the thick end of twist at the top ,made in firewood, the other is in yew but with a straight not tapered twist,
finished a la Ian’s method,1 coat finishing oil, then buffed with 3 mops and Carnuba.”
The end photo is Roger’s first selfie. Are you sure that’s tea in the mug Roger? You did say it was a wine
Having seen Pete’s natural edged bowls (letter 3) I remembered I had a couple of rough turned bowls
lurking in the “too difficult” pile. I was inspired to resurrect them and see if I could somehow re-chuck them and finish them off without them flying off the lathe. It worked ok by keeping the speed down and the results can be seen below. The one on the left is silver birch and about 11” in diameter. The one on the right is in cherry and about 7” in diameter. I managed to keep the bark on both and, surprisingly, the skin on my knuckles. Both are finished with OSMO Polyx Oil. Very slow drying in turning terms but it produces a nice satin finish
This is the second of our features on “Me and My Shed”. This one is from Terry Hutton. It should really be
called “A Tale of Two Sheds”. Read on to find out why:-
Building my Own Workshop - Terence Hutton
“It has been twelve years since we moved into our ‘new’ house in Grange-over-Sands. We chose the house
for many reasons, but largely because of the wonderful views overlooking Morecambe Bay. We love the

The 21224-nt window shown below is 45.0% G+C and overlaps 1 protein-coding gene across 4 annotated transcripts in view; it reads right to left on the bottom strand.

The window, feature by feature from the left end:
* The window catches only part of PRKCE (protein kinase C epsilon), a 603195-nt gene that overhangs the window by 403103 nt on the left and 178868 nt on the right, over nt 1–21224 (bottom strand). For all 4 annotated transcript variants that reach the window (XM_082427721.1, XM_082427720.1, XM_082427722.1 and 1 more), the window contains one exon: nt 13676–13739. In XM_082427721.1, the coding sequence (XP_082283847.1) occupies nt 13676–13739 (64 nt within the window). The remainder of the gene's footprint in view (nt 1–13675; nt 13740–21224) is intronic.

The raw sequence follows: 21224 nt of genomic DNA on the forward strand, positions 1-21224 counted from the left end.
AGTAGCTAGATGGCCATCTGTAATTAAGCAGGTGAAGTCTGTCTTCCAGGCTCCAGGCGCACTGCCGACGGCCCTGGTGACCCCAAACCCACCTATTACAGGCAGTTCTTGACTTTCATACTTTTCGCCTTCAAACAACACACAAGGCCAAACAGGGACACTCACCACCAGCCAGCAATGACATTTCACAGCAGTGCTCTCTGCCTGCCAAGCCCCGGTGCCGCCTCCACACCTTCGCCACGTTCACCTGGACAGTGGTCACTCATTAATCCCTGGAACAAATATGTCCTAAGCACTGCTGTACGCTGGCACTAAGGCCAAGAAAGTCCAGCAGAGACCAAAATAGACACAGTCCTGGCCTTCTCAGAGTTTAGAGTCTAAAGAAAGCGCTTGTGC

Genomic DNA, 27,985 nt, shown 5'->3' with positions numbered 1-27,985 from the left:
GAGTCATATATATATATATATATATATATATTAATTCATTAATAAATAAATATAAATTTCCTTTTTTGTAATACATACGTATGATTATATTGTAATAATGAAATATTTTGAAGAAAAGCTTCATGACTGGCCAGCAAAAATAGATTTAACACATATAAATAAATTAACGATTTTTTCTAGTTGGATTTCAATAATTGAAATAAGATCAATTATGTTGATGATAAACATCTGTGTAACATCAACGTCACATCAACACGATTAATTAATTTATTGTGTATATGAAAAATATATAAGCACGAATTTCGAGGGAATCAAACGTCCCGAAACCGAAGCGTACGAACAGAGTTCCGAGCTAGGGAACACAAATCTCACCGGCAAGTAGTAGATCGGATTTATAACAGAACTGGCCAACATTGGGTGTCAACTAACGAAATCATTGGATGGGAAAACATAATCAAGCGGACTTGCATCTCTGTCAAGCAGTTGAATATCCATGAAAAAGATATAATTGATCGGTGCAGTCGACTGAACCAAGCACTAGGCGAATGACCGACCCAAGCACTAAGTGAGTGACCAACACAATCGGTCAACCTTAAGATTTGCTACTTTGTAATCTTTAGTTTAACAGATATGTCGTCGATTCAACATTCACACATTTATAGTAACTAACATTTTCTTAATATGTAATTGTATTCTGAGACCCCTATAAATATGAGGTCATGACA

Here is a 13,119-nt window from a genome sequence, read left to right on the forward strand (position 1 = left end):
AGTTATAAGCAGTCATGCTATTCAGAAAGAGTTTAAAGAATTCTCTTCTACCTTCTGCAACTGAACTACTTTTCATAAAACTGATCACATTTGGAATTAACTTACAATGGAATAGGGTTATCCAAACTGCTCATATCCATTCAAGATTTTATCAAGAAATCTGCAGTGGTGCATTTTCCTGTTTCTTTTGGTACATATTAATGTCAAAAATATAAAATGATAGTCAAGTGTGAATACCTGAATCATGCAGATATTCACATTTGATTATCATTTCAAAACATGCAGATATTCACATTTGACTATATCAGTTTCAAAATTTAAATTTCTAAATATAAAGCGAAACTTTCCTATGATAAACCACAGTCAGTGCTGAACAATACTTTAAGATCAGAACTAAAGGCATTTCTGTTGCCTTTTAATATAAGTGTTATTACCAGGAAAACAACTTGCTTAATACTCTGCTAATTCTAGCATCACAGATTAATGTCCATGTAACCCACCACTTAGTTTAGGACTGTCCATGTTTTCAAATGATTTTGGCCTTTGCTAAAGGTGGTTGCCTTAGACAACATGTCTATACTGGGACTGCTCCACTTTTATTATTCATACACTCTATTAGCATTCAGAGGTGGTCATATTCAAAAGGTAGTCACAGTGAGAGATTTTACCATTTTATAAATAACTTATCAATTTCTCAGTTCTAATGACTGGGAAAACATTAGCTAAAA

house, the town and its position. However, the only thing missing was a good sized working space for any
DIY or general pottering.
So, after much thinking, I decided the best thing to do would be to acquire a workshop, 24 ft by 8 ft would
be perfect. But, as you know, buying a workshop that size would be very expensive. I shopped around,
getting several outlandish quotes, but was pleasantly surprised with the response from one particular
supplier, Haverigg Prison.
It was clear that they made a quality product, but it was only available in a certain size i.e. 8 ft.x 8 ft. and
they could not guarantee delivery date. Completion of products, as I learned, depended on the number of
inmates who were trusted with handsaws, chisel hammer etc. To get round the size problem, I decided to
actually buy two sheds, planning to stand them apart and build a roof and walls between them. So, I put in
an order for 2 x 8 x 2 sheds, with floor and PENT roof included.
Finally, 6 months later the sheds finally arrived. But unfortunately, instead of being PENT roofs, they had
APEX roofs, as you can see below.
This meant I had to alter my plans slightly but as you can see the final result came out well. The combined
sheds are now one complete workshop, which sit on a made to measure wooden foundation. The
foundation sits on concrete slabs laid to various heights to account for the slope of the garden.